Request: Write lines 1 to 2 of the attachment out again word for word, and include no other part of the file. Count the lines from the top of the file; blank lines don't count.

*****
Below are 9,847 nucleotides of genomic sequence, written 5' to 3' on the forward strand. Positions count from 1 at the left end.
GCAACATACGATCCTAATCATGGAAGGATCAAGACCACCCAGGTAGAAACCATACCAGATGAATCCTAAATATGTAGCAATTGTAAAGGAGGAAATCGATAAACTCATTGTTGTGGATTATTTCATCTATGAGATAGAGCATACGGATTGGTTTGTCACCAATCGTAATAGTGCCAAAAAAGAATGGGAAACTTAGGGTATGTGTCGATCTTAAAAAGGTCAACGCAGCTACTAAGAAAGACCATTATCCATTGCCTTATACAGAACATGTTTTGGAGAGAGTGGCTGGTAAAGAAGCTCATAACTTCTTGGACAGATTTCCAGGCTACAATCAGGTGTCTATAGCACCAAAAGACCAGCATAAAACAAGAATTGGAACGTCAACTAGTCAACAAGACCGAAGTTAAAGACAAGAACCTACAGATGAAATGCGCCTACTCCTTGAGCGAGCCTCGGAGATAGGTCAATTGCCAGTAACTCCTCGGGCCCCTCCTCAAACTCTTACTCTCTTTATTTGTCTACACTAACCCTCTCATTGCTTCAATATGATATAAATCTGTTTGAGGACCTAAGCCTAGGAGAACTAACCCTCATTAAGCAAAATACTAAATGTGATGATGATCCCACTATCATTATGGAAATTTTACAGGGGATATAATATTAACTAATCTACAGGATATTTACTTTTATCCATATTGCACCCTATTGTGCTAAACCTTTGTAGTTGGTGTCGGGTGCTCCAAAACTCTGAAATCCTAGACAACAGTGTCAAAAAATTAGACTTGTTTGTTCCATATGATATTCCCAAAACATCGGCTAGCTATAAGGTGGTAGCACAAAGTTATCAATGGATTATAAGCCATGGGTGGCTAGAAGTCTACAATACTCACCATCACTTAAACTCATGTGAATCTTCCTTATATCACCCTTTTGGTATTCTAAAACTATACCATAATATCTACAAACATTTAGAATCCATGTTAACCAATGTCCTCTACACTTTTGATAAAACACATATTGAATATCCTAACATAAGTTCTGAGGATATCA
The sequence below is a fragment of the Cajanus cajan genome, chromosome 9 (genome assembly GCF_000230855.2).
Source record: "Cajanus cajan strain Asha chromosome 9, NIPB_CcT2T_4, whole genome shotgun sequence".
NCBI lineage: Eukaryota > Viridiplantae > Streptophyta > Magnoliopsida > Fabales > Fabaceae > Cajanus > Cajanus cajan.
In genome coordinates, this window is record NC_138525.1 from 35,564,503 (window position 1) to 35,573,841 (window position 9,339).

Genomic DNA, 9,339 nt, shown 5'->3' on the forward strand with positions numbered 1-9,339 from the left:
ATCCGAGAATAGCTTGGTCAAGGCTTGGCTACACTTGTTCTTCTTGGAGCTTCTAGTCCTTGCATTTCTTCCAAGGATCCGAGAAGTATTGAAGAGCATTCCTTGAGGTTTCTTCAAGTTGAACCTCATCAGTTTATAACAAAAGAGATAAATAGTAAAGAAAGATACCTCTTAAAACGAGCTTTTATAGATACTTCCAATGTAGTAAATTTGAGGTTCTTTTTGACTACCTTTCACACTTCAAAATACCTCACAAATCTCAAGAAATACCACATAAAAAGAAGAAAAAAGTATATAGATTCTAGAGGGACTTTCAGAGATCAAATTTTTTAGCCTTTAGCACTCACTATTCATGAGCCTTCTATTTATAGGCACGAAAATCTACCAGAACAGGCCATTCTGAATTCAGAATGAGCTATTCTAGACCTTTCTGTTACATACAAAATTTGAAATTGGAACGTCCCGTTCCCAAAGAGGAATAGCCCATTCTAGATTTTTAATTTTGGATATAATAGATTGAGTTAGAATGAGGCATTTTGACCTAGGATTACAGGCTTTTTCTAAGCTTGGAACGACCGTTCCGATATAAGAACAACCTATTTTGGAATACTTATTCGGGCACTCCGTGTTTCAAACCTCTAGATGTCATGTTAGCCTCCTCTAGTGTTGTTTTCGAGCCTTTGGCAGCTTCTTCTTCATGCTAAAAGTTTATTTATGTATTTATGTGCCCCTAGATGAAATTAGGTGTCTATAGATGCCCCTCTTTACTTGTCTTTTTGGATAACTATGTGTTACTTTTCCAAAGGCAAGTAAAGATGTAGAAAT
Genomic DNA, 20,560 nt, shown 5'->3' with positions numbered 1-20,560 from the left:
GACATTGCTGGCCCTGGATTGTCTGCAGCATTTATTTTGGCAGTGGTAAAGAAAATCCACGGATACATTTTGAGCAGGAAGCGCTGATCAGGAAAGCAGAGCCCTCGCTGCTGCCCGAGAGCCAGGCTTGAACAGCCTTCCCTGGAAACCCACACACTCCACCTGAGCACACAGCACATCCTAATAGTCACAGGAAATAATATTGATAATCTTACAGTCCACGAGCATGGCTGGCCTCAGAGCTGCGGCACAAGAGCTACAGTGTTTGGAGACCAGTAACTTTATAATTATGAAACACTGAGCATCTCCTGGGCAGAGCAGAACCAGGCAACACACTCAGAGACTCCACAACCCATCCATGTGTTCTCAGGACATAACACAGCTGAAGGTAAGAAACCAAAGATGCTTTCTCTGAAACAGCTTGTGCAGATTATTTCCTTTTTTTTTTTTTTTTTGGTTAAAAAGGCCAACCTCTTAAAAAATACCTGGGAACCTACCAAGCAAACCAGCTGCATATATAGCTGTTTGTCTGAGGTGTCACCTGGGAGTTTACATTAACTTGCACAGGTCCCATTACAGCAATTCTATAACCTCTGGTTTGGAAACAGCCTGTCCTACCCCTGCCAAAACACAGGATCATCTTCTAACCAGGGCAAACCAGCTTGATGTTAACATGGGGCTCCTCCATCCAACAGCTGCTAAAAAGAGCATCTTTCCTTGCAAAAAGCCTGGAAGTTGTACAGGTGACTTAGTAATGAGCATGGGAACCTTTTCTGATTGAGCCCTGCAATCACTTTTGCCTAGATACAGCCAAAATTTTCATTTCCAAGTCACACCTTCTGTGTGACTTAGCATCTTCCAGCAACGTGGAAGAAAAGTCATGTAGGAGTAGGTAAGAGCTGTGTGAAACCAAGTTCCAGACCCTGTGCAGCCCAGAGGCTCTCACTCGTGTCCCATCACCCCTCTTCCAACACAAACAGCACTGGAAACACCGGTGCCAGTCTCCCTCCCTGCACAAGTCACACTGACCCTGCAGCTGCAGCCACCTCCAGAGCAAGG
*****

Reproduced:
Below are 9,847 nucleotides of genomic sequence, written 5' to 3' on the forward strand. Positions count from 1 at the left end.
GCAACATACGATCCTAATCATGGAAGGATCAAGACCACCCAGGTAGAAACCATACCAGATGAATCCTAAATATGTAGCAATTGTAAAGGAGGAAATCGATAAACTCATTGTTGTGGATTATTTCATCTATGAGATAGAGCATACGGATTGGTTTGTCACCAATCGTAATAGTGCCAAAAAAGAATGGGAAACTTAGGGTATGTGTCGATCTTAAAAAGGTCAACGCAGCTACTAAGAAAGACCATTATCCATTGCCTTATACAGAACATGTTTTGGAGAGAGTGGCTGGTAAAGAAGCTCATAACTTCTTGGACAGATTTCCAGGCTACAATCAGGTGTCTATAGCACCAAAAGACCAGCATAAAACAAGAATTGGAACGTCAACTAGTCAACAAGACCGAAGTTAAAGACAAGAACCTACAGATGAAATGCGCCTACTCCTTGAGCGAGCCTCGGAGATAGGTCAATTGCCAGTAACTCCTCGGGCCCCTCCTCAAACTCTTACTCTCTTTATTTGTCTACACTAACCCTCTCATTGCTTCAATATGATATAAATCTGTTTGAGGACCTAAGCCTAGGAGAACTAACCCTCATTAAGCAAAATACTAAATGTGATGATGATCCCACTATCATTATGGAAATTTTACAGGGGATATAATATTAACTAATCTACAGGATATTTACTTTTATCCATATTGCACCCTATTGTGCTAAACCTTTGTAGTTGGTGTCGGGTGCTCCAAAACTCTGAAATCCTAGACAACAGTGTCAAAAAATTAGACTTGTTTGTTCCATATGATATTCCCAAAACATCGGCTAGCTATAAGGTGGTAGCACAAAGTTATCAATGGATTATAAGCCATGGGTGGCTAGAAGTCTACAATACTCACCATCACTTAAACTCATGTGAATCTTCCTTATATCACCCTTTTGGTATTCTAAAACTATACCATAATATCTACAAACATTTAGAATCCATGTTAACCAATGTCCTCTACACTTTTGATAAAACACATATTGAATATCCTAACATAAGTTCTGAGGATATCA